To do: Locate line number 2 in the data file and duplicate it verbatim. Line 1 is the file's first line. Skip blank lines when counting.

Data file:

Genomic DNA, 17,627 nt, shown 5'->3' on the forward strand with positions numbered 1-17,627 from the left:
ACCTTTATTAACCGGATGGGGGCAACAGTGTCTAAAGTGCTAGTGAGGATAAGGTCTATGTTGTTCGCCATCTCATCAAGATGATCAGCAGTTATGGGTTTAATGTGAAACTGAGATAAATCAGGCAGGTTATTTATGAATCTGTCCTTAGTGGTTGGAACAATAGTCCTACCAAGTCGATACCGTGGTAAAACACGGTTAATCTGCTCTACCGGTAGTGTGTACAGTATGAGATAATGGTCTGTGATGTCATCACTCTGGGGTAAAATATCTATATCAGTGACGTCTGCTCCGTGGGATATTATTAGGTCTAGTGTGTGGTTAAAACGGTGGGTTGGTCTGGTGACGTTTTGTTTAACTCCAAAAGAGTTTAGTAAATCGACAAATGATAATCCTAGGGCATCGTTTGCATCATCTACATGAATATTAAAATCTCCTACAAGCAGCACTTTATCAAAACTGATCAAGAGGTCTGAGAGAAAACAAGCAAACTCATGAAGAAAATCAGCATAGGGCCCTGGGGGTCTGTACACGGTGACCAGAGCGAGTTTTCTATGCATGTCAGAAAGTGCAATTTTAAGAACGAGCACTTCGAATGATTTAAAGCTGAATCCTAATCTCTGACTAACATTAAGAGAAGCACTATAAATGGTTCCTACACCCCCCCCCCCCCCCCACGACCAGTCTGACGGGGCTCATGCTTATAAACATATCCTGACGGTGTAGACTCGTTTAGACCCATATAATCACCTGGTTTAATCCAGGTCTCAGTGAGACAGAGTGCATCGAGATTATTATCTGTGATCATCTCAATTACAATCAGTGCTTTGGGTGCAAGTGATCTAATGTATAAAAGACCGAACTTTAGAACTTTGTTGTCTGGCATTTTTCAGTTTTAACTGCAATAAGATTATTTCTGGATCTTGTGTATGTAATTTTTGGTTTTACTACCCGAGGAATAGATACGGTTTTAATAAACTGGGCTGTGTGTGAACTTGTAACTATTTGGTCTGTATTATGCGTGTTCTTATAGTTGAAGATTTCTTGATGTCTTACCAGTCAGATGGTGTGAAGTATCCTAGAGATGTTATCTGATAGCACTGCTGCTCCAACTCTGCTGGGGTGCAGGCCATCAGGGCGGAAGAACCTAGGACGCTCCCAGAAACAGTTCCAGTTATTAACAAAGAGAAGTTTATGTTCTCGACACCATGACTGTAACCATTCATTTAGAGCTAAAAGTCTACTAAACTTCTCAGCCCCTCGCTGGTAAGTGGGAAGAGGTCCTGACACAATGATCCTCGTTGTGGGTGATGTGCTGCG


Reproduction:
ACCTTTATTAACCGGATGGGGGCAACAGTGTCTAAAGTGCTAGTGAGGATAAGGTCTATGTTGTTCGCCATCTCATCAAGATGATCAGCAGTTATGGGTTTAATGTGAAACTGAGATAAATCAGGCAGGTTATTTATGAATCTGTCCTTAGTGGTTGGAACAATAGTCCTACCAAGTCGATACCGTGGTAAAACACGGTTAATCTGCTCTACCGGTAGTGTGTACAGTATGAGATAATGGTCTGTGATGTCATCACTCTGGGGTAAAATATCTATATCAGTGACGTCTGCTCCGTGGGATATTATTAGGTCTAGTGTGTGGTTAAAACGGTGGGTTGGTCTGGTGACGTTTTGTTTAACTCCAAAAGAGTTTAGTAAATCGACAAATGATAATCCTAGGGCATCGTTTGCATCATCTACATGAATATTAAAATCTCCTACAAGCAGCACTTTATCAAAACTGATCAAGAGGTCTGAGAGAAAACAAGCAAACTCATGAAGAAAATCAGCATAGGGCCCTGGGGGTCTGTACACGGTGACCAGAGCGAGTTTTCTATGCATGTCAGAAAGTGCAATTTTAAGAACGAGCACTTCGAATGATTTAAAGCTGAATCCTAATCTCTGACTAACATTAAGAGAAGCACTATAAATGGTTCCTACACCCCCCCCCCCCCCCCACGACCAGTCTGACGGGGCTCATGCTTATAAACATATCCTGACGGTGTAGACTCGTTTAGACCCATATAATCACCTGGTTTAATCCAGGTCTCAGTGAGACAGAGTGCATCGAGATTATTATCTGTGATCATCTCAATTACAATCAGTGCTTTGGGTGCAAGTGATCTAATGTATAAAAGACCGAACTTTAGAACTTTGTTGTCTGGCATTTTTCAGTTTTAACTGCAATAAGATTATTTCTGGATCTTGTGTATGTAATTTTTGGTTTTACTACCCGAGGAATAGATACGGTTTTAATAAACTGGGCTGTGTGTGAACTTGTAACTATTTGGTCTGTATTATGCGTGTTCTTATAGTTGAAGATTTCTTGATGTCTTACCAGTCAGATGGTGTGAAGTATCCTAGAGATGTTATCTGATAGCACTGCTGCTCCAACTCTGCTGGGGTGCAGGCCATCAGGGCGGAAGAACCTAGGACGCTCCCAGAAACAGTTCCAGTTATTAACAAAGAGAAGTTTATGTTCTCGACACCATGACTGTAACCATTCATTTAGAGCTAAAAGTCTACTAAACTTCTCAGCCCCTCGCTGGTAAGTGGGAAGAGGTCCTGACACAATGATCCTCGTTGTGGGTGATGTGCTGCG